At the start of the pandemic, notarizing documents entirely by video was a matter of security, when people were eager to refinance their homes or take out loans but were hesitant to gather in person.
Now it’s all about convenience and efficiency.
“I see this as a green fence,” said Gaurav Nagla, head of mortgage products at banking software provider Blend. “You save a ton of paper by not printing and sending mortgage documents.”
Remote Online Notarization, or RON, takes place entirely on audio-visual technology. The majority of states have permanent or temporary RON laws in place, many of which have been enacted during the pandemic. Financial institutions have used it to close and refinance mortgages, close other loans, manage private wealth and more.
Consumers have grown accustomed to making all sorts of secure transactions online during the pandemic, both for security and convenience. This makes adopting RON a key consideration for banks, even in the absence of federal regulation.
“Having COVID to drive RON forward out of necessity has made a big difference to adoption at institutions of all sizes,” said Edward Somers, managing partner of Buckley LLP’s Chicago office. “You didn’t want to lose customers because you didn’t have RON options, or have a customer who stays with you miss or delay critical life events like buying a home s ‘he wasn’t comfortable meeting face to face.”
Some financial institutions, such as the Truliant Federal Credit Union in Winston-Salem, North Carolina, have adopted this practice.
“I’ve been a mortgage lender for 34 years,” said Beth Eller, vice president of Truliant Mortgage Services. “If you look at the consumer experience in the mortgage process, this is the most innovative thing the industry has done.”
Not just another Zoom call
With RON, the signer and the notary will meet via video, where the notary will verify their identity before signing documents electronically. The notary concludes the process with an electronic seal. Most RON platforms create an electronic journal entry and keep a record of the RON event, according to the National Notary Association.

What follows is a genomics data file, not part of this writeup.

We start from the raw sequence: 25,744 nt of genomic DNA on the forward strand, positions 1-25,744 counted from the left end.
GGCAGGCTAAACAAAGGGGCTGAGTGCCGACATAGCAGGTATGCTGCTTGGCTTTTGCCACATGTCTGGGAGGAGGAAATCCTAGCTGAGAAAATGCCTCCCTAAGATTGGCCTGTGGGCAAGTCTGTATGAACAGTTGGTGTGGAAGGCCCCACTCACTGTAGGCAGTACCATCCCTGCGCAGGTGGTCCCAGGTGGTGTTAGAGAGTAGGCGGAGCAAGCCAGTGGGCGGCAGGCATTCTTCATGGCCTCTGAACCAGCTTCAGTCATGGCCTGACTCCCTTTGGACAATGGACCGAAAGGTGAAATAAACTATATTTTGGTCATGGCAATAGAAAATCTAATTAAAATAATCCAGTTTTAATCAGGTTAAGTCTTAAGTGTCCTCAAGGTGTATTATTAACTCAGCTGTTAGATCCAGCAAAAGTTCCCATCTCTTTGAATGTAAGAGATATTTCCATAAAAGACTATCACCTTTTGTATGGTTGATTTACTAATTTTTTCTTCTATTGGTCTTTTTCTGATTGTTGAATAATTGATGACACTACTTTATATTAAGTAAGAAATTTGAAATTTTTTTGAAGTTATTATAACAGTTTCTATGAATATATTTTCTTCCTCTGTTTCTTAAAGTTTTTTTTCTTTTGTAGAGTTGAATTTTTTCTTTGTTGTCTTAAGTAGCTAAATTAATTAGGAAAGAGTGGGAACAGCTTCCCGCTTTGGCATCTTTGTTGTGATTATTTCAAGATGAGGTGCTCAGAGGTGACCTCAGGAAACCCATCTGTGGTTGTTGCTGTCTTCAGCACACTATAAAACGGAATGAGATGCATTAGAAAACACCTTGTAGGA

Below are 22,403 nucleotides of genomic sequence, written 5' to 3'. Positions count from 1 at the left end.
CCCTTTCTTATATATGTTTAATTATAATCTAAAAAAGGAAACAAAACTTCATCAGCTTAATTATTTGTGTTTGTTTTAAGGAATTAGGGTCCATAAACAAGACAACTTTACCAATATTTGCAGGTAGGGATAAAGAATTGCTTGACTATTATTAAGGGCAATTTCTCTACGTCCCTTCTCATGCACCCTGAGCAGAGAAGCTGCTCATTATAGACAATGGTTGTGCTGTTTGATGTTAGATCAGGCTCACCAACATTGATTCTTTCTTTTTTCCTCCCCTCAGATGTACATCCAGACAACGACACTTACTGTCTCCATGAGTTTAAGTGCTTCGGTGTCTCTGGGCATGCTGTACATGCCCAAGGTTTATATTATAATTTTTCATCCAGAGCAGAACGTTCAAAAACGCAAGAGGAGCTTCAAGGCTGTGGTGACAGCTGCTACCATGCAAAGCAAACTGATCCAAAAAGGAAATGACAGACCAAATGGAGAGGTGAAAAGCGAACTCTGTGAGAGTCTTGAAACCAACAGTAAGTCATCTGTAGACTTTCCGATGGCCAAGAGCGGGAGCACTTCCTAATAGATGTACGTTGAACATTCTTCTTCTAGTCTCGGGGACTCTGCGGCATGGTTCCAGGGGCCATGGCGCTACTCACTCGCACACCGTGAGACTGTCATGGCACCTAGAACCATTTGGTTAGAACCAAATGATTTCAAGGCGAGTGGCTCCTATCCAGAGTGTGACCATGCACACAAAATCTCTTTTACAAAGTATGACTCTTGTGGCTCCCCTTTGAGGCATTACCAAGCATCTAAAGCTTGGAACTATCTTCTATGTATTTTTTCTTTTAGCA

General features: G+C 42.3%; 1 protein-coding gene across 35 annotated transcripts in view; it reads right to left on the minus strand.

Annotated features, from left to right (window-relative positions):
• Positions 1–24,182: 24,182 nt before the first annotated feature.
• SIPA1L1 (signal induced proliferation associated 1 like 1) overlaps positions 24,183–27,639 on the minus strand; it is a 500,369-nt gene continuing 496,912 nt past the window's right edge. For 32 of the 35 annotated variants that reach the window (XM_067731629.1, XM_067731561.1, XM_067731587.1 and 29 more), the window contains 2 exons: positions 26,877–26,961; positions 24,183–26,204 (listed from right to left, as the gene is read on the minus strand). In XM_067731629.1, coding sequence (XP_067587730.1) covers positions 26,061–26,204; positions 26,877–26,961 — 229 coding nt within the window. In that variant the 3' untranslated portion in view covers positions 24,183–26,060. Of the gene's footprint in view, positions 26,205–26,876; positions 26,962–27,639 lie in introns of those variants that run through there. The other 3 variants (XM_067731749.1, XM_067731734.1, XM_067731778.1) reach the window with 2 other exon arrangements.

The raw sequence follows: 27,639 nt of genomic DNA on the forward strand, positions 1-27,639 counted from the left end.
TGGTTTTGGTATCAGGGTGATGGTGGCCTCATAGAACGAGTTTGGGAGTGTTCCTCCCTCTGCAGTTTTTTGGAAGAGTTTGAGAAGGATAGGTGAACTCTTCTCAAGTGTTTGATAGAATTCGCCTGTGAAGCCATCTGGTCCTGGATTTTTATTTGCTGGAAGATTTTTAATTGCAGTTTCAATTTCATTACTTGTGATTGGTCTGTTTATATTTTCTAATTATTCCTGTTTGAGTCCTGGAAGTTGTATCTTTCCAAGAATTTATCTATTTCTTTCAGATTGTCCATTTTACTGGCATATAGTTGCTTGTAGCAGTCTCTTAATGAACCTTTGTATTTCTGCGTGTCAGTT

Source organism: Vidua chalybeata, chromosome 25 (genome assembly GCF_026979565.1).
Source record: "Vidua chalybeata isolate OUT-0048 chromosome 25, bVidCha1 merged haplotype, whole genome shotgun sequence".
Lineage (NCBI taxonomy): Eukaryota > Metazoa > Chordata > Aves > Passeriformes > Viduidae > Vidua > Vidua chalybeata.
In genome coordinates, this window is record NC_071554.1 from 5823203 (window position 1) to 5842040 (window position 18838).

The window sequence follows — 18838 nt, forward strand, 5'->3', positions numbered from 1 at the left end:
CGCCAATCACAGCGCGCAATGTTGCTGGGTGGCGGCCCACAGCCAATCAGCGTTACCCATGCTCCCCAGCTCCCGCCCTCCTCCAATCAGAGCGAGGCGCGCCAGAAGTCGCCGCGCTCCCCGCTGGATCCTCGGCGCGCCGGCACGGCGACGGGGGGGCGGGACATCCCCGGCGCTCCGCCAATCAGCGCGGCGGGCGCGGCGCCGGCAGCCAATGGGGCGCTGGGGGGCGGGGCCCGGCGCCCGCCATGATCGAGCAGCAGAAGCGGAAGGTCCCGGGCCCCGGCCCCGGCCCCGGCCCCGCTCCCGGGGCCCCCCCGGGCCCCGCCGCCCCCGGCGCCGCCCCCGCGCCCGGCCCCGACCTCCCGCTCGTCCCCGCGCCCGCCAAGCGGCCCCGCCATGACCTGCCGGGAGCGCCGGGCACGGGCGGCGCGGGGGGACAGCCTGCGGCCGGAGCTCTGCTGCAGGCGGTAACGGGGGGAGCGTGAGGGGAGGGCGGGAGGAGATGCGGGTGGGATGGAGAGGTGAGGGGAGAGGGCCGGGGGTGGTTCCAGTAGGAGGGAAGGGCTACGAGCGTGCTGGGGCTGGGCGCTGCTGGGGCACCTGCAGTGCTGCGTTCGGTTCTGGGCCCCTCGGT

This practice should not be confused with In-Person Electronic Notary, or IPEN, where parties meet in person but use electronic signatures and digital stamps to facilitate the process.
There are nuances with RON that require specialized technology, such as ensuring electronic signatures are tamper-proof and maintaining an audit trail. Providers of this technology claim that RON is faster, has less administrative overhead, and is more convenient than traditional notarization, especially for those stationed overseas or in cases with multiple signers in different locations.
These companies have embellished their products during the pandemic.
Electronic signature company DocuSign launched its DocuSign Notary product in March 2021. The company says it mitigates the risk of identity fraud with secure identity verification technologies and provides a detailed audit trail.
M&T Bank in Buffalo, New York is a customer. “We’ve gotten to the point where notarizing a document remotely with DocuSign Notary only takes five to seven minutes,” an executive at the $149.9 billion asset bank said in a statement. interview with DocuSign. “It provides a better experience for our customers because they can do it from the comfort of their own homes, and it also saves time for our employees.”
Notarize, an online notarization company, says it almost instantly scans approximately 14.5 million compliance rules so clients can be confident that their transactions comply with the RON laws and regulations that exist at the state level. , county and accepting agency (eg Departments of Motor Vehicles).